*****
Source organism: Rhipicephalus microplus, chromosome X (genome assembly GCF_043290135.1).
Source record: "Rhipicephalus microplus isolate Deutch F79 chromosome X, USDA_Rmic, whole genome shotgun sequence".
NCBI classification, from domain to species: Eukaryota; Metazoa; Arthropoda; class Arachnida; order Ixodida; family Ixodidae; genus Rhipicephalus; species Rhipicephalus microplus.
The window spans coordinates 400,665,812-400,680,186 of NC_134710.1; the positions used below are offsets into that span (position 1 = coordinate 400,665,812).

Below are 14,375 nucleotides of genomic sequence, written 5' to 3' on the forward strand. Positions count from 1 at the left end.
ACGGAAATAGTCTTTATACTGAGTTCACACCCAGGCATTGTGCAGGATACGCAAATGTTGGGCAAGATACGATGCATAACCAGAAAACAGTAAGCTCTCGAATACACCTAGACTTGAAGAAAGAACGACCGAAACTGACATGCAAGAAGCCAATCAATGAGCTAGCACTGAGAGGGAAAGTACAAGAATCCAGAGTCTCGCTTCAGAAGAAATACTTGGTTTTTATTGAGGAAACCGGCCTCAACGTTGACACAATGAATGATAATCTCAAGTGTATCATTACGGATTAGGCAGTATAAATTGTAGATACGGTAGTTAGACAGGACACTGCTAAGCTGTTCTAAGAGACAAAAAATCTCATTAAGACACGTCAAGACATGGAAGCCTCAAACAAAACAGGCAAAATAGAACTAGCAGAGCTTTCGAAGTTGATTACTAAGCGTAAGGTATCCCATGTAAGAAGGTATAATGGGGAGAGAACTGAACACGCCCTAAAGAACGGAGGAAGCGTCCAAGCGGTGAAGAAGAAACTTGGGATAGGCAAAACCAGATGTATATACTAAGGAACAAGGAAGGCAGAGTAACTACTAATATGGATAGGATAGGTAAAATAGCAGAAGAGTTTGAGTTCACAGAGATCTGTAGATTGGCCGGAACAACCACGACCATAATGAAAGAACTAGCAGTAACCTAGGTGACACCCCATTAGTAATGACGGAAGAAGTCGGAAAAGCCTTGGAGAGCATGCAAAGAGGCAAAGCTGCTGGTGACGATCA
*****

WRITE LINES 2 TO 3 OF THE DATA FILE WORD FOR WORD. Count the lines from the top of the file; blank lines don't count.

Source record: "Rhipicephalus microplus isolate Deutch F79 chromosome X, USDA_Rmic, whole genome shotgun sequence".
NCBI classification, from domain to species: Eukaryota; Metazoa; Arthropoda; class Arachnida; order Ixodida; family Ixodidae; genus Rhipicephalus; species Rhipicephalus microplus.